To contradict the ‘motherly love’ theme, there is also a continuing theme of ‘evil’ with women in the Harry Potter series. Bellatrix Lestrange is the clear example of a purely malicious character, as she has no sympathy and remorse for her actions. She emits an unmanageable and unwarranted craze of hate and anger. Conversely, Professor Umbridge represents a vastly different kind of evil. Professor Umbridge pretends to be sensitive and loving, but still uses fear and pain as a weapon. The depiction of ‘evil’ women can be harmful in media, because it upholds stereotypical notions that women are ‘crazy’ and need to be managed by men. Conversely, ‘evil’ women are crucial to the progressive representation of women, because if women and men are equals, then they should both be shown in both a good and bad light. To only show the positive side of women, teaches girls that that there is a perfect mold that they need to fit, and teaches boys that there is an expectation to have for women. To show the positive and negative qualities of men and women demonstrates that gender/sex does not define the person; it is what is on the inside that counts.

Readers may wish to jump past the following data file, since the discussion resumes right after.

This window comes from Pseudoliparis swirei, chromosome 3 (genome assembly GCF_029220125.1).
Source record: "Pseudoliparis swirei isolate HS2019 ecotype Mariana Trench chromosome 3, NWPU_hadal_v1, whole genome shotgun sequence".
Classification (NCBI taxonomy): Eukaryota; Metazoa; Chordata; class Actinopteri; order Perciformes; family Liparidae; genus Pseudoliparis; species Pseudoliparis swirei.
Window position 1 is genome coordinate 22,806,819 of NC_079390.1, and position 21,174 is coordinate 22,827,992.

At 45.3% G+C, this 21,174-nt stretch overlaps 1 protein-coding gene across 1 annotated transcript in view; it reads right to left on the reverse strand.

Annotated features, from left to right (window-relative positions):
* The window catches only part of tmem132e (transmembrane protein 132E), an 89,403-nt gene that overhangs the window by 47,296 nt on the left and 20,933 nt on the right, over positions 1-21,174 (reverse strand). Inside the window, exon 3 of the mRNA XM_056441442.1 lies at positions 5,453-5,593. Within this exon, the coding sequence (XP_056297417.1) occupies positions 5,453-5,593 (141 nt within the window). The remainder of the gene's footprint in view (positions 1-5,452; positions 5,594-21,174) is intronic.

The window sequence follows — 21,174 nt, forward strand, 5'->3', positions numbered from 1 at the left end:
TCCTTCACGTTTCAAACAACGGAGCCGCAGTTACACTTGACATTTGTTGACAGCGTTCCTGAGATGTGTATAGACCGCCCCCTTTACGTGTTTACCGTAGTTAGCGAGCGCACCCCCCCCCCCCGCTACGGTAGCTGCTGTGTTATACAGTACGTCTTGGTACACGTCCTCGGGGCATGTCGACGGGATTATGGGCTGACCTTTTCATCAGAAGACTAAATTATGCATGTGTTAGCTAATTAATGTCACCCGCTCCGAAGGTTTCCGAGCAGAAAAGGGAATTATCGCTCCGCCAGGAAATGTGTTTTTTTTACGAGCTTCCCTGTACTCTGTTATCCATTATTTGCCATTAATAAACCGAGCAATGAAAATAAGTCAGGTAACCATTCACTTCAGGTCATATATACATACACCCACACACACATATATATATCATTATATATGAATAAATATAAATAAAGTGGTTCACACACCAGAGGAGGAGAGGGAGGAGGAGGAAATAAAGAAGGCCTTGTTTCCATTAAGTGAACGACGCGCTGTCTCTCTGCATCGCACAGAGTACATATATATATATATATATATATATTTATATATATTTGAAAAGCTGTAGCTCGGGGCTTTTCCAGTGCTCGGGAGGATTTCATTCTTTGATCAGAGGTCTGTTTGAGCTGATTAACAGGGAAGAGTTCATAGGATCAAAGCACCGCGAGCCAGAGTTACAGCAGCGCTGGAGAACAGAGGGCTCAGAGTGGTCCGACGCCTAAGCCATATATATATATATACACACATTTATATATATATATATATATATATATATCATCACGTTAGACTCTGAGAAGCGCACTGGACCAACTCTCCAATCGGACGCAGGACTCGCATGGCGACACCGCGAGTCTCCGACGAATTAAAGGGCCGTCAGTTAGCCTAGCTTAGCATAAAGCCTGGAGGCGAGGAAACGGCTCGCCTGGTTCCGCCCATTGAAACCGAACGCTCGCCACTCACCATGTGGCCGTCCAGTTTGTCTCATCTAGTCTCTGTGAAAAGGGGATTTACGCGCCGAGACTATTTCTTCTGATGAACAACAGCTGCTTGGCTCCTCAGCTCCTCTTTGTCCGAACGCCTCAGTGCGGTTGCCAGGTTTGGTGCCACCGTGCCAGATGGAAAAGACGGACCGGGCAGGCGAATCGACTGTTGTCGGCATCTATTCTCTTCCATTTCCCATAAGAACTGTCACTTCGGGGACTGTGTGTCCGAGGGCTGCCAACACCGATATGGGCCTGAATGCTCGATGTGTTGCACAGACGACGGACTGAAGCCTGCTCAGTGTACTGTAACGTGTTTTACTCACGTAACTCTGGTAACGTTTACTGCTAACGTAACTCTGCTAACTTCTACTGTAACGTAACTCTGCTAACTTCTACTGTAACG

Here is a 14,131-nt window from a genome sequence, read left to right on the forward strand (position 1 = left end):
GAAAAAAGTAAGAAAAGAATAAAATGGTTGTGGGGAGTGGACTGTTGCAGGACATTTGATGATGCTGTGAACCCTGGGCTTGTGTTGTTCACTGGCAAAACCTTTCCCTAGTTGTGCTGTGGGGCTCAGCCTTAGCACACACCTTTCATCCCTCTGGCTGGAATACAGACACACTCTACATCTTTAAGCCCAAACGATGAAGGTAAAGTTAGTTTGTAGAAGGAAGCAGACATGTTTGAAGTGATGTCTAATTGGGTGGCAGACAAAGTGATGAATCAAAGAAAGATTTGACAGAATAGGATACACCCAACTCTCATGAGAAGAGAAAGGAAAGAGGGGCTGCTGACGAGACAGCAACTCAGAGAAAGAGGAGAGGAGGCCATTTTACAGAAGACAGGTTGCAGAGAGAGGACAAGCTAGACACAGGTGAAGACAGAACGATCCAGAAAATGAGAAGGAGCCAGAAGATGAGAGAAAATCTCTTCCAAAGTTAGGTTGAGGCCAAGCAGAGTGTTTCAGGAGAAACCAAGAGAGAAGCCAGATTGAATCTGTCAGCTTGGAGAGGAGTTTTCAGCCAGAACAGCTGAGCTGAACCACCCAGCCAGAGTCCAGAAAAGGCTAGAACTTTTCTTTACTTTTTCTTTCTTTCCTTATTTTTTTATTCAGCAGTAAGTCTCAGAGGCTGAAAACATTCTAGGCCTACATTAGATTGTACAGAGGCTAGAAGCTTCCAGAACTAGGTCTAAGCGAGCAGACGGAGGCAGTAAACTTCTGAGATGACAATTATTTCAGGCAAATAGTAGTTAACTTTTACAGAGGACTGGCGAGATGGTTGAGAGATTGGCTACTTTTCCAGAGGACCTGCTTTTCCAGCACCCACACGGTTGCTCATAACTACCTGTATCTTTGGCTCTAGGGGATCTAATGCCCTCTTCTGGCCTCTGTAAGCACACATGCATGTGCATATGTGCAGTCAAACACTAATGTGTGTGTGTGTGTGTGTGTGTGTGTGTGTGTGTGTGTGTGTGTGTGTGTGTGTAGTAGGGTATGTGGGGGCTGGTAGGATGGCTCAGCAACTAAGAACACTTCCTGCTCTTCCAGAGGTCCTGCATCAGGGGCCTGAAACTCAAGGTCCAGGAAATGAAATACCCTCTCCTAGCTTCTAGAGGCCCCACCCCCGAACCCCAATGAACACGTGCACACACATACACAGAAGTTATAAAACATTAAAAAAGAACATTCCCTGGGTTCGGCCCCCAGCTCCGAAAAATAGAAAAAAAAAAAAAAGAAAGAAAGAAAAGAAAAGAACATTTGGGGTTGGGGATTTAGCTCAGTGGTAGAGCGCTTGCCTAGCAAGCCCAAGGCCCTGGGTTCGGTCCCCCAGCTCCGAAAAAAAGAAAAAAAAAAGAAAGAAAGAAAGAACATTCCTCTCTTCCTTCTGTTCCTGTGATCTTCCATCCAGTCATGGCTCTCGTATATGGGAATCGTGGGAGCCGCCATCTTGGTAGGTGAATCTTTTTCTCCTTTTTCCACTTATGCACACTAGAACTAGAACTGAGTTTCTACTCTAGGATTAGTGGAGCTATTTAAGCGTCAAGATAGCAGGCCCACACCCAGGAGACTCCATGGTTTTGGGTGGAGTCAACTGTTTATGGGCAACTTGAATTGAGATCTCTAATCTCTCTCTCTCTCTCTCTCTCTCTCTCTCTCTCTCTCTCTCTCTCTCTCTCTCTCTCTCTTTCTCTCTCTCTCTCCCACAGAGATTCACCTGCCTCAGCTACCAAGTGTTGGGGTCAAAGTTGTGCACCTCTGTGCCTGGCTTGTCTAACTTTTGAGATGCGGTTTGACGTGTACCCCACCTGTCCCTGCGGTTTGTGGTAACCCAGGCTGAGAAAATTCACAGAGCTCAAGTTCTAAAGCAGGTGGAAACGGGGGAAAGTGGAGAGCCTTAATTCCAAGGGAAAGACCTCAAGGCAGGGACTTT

By the end of the novels, there is a developing theme of ‘educated confidence’, portrayed by the young female witches. Luna Lovegood represents a child of oddities, who does not feel pressured into fitting into the social norms. She is secure in her intellect, and does not waste her time trying to please others. Throughout the books Harry’s love interests, Cho Chang and Ginny Wesley, while often soft-spoken, are both mature and confident in their principles. Still, the most compelling female role in the Harry Potter books is Hermione Granger, she is Harry’s best friend who nearly single-handedly helps him through every adventure. She is a bookworm and is aware that she is ‘different’, yet she owns her intellect and will not settle for anything less than what she wants. She is confident in her actions, however still ready to learn and apply her knowledge. By the end of the novels, these young women have made major impacts to the overall Harry Potter plot. This helps show young girls that women do not have to be ashamed of their knowledge and independence. Realistically, the reason why it is the younger female characters that captivate the audience, and make the most impact to the story, is purely because Harry Potter is a children’s book they are the average age of the reader.